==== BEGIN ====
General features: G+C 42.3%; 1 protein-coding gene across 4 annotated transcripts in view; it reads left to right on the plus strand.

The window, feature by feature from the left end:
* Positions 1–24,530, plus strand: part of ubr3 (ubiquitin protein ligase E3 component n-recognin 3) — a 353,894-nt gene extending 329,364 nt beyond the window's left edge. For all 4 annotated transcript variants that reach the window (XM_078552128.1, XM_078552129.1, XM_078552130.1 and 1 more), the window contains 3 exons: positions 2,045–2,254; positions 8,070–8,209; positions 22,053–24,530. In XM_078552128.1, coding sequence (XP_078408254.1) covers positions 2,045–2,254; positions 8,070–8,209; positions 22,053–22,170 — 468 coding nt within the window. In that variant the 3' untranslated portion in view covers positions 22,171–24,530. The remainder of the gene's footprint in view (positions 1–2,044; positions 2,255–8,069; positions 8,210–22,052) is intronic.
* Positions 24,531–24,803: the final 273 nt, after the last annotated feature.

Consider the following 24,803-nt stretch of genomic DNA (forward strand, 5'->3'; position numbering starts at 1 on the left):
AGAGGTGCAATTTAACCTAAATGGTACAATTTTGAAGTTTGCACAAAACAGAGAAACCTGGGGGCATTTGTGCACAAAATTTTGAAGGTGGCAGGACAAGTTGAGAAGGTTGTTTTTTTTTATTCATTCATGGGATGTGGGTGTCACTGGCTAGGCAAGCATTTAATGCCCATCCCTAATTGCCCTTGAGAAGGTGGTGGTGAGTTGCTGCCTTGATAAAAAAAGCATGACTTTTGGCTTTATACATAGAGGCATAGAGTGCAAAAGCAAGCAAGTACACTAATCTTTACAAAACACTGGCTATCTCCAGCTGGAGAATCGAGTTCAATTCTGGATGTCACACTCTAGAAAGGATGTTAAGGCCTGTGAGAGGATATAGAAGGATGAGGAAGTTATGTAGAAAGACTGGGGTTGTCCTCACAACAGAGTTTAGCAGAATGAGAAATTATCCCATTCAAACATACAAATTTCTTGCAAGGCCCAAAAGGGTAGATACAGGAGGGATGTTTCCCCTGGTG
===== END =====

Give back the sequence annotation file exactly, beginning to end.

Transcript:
General features: G+C 42.3%; 1 protein-coding gene across 4 annotated transcripts in view; it reads left to right on the plus strand.

The window, feature by feature from the left end:
* Positions 1–24,530, plus strand: part of ubr3 (ubiquitin protein ligase E3 component n-recognin 3) — a 353,894-nt gene extending 329,364 nt beyond the window's left edge. For all 4 annotated transcript variants that reach the window (XM_078552128.1, XM_078552129.1, XM_078552130.1 and 1 more), the window contains 3 exons: positions 2,045–2,254; positions 8,070–8,209; positions 22,053–24,530. In XM_078552128.1, coding sequence (XP_078408254.1) covers positions 2,045–2,254; positions 8,070–8,209; positions 22,053–22,170 — 468 coding nt within the window. In that variant the 3' untranslated portion in view covers positions 22,171–24,530. The remainder of the gene's footprint in view (positions 1–2,044; positions 2,255–8,069; positions 8,210–22,052) is intronic.
* Positions 24,531–24,803: the final 273 nt, after the last annotated feature.

Consider the following 24,803-nt stretch of genomic DNA (forward strand, 5'->3'; position numbering starts at 1 on the left):
AGAGGTGCAATTTAACCTAAATGGTACAATTTTGAAGTTTGCACAAAACAGAGAAACCTGGGGGCATTTGTGCACAAAATTTTGAAGGTGGCAGGACAAGTTGAGAAGGTTGTTTTTTTTTATTCATTCATGGGATGTGGGTGTCACTGGCTAGGCAAGCATTTAATGCCCATCCCTAATTGCCCTTGAGAAGGTGGTGGTGAGTTGCTGCCTTGATAAAAAAAGCATGACTTTTGGCTTTATACATAGAGGCATAGAGTGCAAAAGCAAGCAAGTACACTAATCTTTACAAAACACTGGCTATCTCCAGCTGGAGAATCGAGTTCAATTCTGGATGTCACACTCTAGAAAGGATGTTAAGGCCTGTGAGAGGATATAGAAGGATGAGGAAGTTATGTAGAAAGACTGGGGTTGTCCTCACAACAGAGTTTAGCAGAATGAGAAATTATCCCATTCAAACATACAAATTTCTTGCAAGGCCCAAAAGGGTAGATACAGGAGGGATGTTTCCCCTGGTG